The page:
Here's yet another worrying indicator on the most important part of the Australian economy

Sally McLellan of Australia falls next to Evmorfia Baourda of Cyprus during the women’s 100 metre hurdle final at the athletics during day nine of the Melbourne 2006 Commonwealth Games at the Melbourne Cricket Ground on March 24, 2006. Photo: Ryan Pierse/ Getty Images.

Just two week’s away from the release of Australia’s latest GDP report, we’ve just received another worrying read on the health of household spending.

According to the National Australia Bank’s (NAB) March quarter Customer Spending Behaviour report, spending on goods and services slowed to 2.0% from a year earlier, a noticeable step-down from the 3.1% pace reported in the 12 months to December 2016.

Not a very encouraging sign on the mindset of consumers, and one that fits with recent weakness in consumer confidence surveys, particularly on the outlook for personal finances.

In order to measure spending in the economy, the NAB utilises its vast customer base, analysing around four million transactions per day to determine shifts in consumer behaviour. It also excludes spending on things such as mortgages, credit repayments and government services.

It can basically be seen as a measure on what and where spending took place over the quarter.

While the NAB only looks at its customer base, it says the patterns it sees are likely to be reflective of spending shifts across the broader Australian economy.

“Given the sheer size of NAB’s customer base, it’s reasonable to assume that their spending behaviours are representative of our country as a whole” said Alan Oster, chief economist at the NAB, following the release of the report.

Helping to bolster that view, similar analysis on spending patterns conducted by the Commonwealth Bank in its Business Sales Indicator also revealed a noticeable slowdown in spending across the economy.

Using electronic transactions processed through its merchant facilities, the CBA reported that spending on goods and services was flat in April in trend terms, decelerating further from an 0.1% increase in March.

Given the sharp deceleration in spending reported by both the NAB and CBA, it’s a slightly concerning outcome given that we already know residential construction and retail sales volumes were weak in the March quarter of the year.

They both measure spending on goods and services, making it a fairly good indicator on household consumption levels.

Hardly an encouraging sign on the performance of the Australian economy in the first three months of the year given its makes up around 60% of GDP.

Perhaps intensifying those concerns, the NAB said that spending also softened across most Australian states and territories, and across most spending categories.

“Customer spending slowed in all capital city metropolitan areas and regions, except Tasmania,” said Oster.

“In the capital cities, customer spending ranged from 6.2% in Hobart to -2.8% in Perth, where the post-mining slump impact on spending remains very evident.”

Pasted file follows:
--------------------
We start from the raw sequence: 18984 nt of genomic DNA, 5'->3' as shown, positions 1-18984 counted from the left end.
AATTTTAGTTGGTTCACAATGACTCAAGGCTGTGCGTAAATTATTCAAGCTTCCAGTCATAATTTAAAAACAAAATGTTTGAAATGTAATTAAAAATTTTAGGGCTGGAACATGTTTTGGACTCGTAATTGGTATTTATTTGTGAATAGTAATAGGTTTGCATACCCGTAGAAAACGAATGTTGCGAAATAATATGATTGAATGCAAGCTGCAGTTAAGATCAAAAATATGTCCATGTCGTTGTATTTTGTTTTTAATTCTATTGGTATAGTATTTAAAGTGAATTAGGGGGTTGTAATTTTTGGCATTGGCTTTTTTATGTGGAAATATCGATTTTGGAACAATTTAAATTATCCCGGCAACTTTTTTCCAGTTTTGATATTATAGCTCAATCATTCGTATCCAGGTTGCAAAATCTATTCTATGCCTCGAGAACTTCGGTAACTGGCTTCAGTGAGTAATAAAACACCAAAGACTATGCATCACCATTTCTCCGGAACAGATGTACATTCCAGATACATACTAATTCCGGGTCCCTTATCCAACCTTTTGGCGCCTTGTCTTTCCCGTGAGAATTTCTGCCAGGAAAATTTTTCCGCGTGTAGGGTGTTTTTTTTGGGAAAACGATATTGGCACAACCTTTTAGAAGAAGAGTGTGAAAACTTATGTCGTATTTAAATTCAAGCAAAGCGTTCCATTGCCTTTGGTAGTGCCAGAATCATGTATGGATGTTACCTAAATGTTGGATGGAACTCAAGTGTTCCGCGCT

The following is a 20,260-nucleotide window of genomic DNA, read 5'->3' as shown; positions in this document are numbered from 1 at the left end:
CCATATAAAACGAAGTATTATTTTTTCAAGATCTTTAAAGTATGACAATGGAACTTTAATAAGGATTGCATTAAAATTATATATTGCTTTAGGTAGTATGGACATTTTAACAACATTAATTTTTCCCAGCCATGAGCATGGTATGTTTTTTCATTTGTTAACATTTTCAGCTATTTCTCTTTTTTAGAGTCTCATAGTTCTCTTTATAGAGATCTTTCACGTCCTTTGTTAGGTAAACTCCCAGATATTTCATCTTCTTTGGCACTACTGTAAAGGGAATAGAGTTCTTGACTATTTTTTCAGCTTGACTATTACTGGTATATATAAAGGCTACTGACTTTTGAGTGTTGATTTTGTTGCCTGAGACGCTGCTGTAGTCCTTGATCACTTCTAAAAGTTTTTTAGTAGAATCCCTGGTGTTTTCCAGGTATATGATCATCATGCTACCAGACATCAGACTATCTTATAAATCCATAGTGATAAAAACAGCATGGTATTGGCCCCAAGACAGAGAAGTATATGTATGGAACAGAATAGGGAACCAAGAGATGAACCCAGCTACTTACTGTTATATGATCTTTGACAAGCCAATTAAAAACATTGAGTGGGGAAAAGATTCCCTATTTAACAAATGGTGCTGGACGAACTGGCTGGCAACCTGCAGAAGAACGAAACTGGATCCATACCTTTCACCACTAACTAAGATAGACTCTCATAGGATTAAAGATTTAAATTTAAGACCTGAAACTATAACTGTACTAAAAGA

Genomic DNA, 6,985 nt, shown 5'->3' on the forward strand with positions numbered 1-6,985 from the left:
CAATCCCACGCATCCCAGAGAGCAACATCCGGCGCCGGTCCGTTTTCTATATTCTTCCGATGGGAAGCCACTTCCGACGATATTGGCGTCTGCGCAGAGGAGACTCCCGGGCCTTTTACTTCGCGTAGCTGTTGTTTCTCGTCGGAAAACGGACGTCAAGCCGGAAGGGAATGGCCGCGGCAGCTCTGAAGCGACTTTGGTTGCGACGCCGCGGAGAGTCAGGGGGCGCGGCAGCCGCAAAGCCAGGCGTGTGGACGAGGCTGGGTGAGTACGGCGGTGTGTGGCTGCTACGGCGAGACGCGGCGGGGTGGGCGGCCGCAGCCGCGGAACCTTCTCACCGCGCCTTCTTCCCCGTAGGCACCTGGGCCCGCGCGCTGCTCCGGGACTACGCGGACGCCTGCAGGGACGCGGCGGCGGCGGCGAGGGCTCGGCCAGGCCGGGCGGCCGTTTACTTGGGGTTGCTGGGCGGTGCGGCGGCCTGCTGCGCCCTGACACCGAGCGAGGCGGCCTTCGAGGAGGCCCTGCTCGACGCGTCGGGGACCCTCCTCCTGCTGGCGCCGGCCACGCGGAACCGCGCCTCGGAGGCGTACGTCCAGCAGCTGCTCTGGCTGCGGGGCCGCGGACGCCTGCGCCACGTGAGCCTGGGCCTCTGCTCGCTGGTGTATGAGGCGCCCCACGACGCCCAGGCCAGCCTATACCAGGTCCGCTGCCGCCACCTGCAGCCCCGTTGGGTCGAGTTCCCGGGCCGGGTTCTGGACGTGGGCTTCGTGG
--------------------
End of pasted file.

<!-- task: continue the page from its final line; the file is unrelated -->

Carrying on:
Combined, the survey found spending growth in metropolitan areas grew by a paltry 1.6% from a year earlier, well below the 2.9% pace reported in the final three months of 2016.

The spending slowdown in regional areas was less pronounced, slowing to 3.2% from 3.5% in the December quarter.

The following table is just plain ugly, unless you’re looking at spending growth in Tasmania.

Source: NAB

There’s a lot of down arrows, indicating a broad-based moderation in spending across the country.

Mirroring that performance, it was hardly surprising to see that spending across most categories also softened, including in the retail sector.

Another outcome that fits with weakness in the ABS’ official retail sales report, and one that perhaps helps to bolster confidence in the NAB figures.

“In the key retail trade segment, spending slowed to just 1%, with this overall subdued pace of growth also being reflected in generally weak retail trading conditions in the NAB business survey,” Oster said.

Spending on wholesale trade and transport, postal and warehousing — upstream indicators on the performance of the retail sector — also softened, or went backwards, from the levels of a quarter earlier.

Of those categories that recorded an increase, two of the three were concentrated in the finance and real estate sectors of the economy.

Again, the next table doesn’t make for pleasant viewing.

Source: NAB

Combined with recent retail sales report, consumer confidence readings and the Commonwealth Bank’s Business Sales Indicator, the NAB report is a worry, with the spending from the linchpin of the Australian economy — households — seemingly weakening.

That’s not all that surprising given relatively weak labour market conditions and record-low wage growth, a factor that is likely squeezing household disposable incomes given higher petrol costs and out-of-cycle mortgage increases since the beginning of the year.

If that is taking place — something that we won’t know for sure until the ABS releases Australia’s March quarter GDP report on June 7 — it will have negative consequences should it become entrenched.

Economic growth will almost certainly slow, leading to softer labour market conditions which will likely place further pressure on wage growth, making the task of lifting inflationary pressures all the more difficult for the RBA.

And that means that another rate cut, or more, cannot be fully ruled out yet, despite obstacles presented by strength in the Sydney and Melbourne property markets.

There’s a lot of “ifs” and “buts” right now, but we’ll soon have a clearer picture as to how the household sector is performing.

And on current indications it’s not all that great.

This map from the NAB has further details on spending patterns it witnessed over the quarter.

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